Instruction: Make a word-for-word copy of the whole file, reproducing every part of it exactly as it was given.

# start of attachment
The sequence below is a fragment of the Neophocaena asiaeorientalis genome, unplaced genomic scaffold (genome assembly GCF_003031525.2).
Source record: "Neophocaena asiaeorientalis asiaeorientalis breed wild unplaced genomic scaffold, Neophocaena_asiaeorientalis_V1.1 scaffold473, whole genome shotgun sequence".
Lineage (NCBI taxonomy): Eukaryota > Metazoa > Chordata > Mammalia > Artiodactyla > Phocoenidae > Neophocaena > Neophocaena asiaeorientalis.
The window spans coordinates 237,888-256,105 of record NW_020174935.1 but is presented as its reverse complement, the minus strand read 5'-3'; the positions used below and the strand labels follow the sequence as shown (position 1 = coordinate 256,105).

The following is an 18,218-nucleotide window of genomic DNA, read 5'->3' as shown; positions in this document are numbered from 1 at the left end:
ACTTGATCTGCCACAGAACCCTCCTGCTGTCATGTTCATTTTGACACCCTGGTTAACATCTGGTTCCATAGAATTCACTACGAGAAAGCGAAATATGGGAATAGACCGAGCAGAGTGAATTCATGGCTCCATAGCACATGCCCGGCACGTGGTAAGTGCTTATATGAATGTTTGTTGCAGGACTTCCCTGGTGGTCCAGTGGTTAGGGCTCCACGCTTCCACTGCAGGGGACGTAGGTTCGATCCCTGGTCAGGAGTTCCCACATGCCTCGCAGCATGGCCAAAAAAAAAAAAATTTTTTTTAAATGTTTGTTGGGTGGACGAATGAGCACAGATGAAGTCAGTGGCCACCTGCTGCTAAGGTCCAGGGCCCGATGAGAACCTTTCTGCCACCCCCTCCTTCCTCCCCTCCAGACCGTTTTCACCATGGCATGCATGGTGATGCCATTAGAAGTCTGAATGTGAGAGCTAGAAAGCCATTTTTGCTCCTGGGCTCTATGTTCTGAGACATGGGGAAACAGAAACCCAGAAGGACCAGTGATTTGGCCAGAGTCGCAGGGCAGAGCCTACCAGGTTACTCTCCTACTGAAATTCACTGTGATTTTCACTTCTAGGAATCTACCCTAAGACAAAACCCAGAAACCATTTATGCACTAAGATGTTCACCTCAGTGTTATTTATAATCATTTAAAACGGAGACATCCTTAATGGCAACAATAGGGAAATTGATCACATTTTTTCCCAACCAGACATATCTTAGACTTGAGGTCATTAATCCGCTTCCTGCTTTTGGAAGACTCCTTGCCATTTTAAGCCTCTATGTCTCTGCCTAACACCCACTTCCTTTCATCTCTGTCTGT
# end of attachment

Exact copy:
The sequence below is a fragment of the Neophocaena asiaeorientalis genome, unplaced genomic scaffold (genome assembly GCF_003031525.2).
Source record: "Neophocaena asiaeorientalis asiaeorientalis breed wild unplaced genomic scaffold, Neophocaena_asiaeorientalis_V1.1 scaffold473, whole genome shotgun sequence".
Lineage (NCBI taxonomy): Eukaryota > Metazoa > Chordata > Mammalia > Artiodactyla > Phocoenidae > Neophocaena > Neophocaena asiaeorientalis.
The window spans coordinates 237,888-256,105 of record NW_020174935.1 but is presented as its reverse complement, the minus strand read 5'-3'; the positions used below and the strand labels follow the sequence as shown (position 1 = coordinate 256,105).

The following is an 18,218-nucleotide window of genomic DNA, read 5'->3' as shown; positions in this document are numbered from 1 at the left end:
ACTTGATCTGCCACAGAACCCTCCTGCTGTCATGTTCATTTTGACACCCTGGTTAACATCTGGTTCCATAGAATTCACTACGAGAAAGCGAAATATGGGAATAGACCGAGCAGAGTGAATTCATGGCTCCATAGCACATGCCCGGCACGTGGTAAGTGCTTATATGAATGTTTGTTGCAGGACTTCCCTGGTGGTCCAGTGGTTAGGGCTCCACGCTTCCACTGCAGGGGACGTAGGTTCGATCCCTGGTCAGGAGTTCCCACATGCCTCGCAGCATGGCCAAAAAAAAAAAAATTTTTTTTAAATGTTTGTTGGGTGGACGAATGAGCACAGATGAAGTCAGTGGCCACCTGCTGCTAAGGTCCAGGGCCCGATGAGAACCTTTCTGCCACCCCCTCCTTCCTCCCCTCCAGACCGTTTTCACCATGGCATGCATGGTGATGCCATTAGAAGTCTGAATGTGAGAGCTAGAAAGCCATTTTTGCTCCTGGGCTCTATGTTCTGAGACATGGGGAAACAGAAACCCAGAAGGACCAGTGATTTGGCCAGAGTCGCAGGGCAGAGCCTACCAGGTTACTCTCCTACTGAAATTCACTGTGATTTTCACTTCTAGGAATCTACCCTAAGACAAAACCCAGAAACCATTTATGCACTAAGATGTTCACCTCAGTGTTATTTATAATCATTTAAAACGGAGACATCCTTAATGGCAACAATAGGGAAATTGATCACATTTTTTCCCAACCAGACATATCTTAGACTTGAGGTCATTAATCCGCTTCCTGCTTTTGGAAGACTCCTTGCCATTTTAAGCCTCTATGTCTCTGCCTAACACCCACTTCCTTTCATCTCTGTCTGT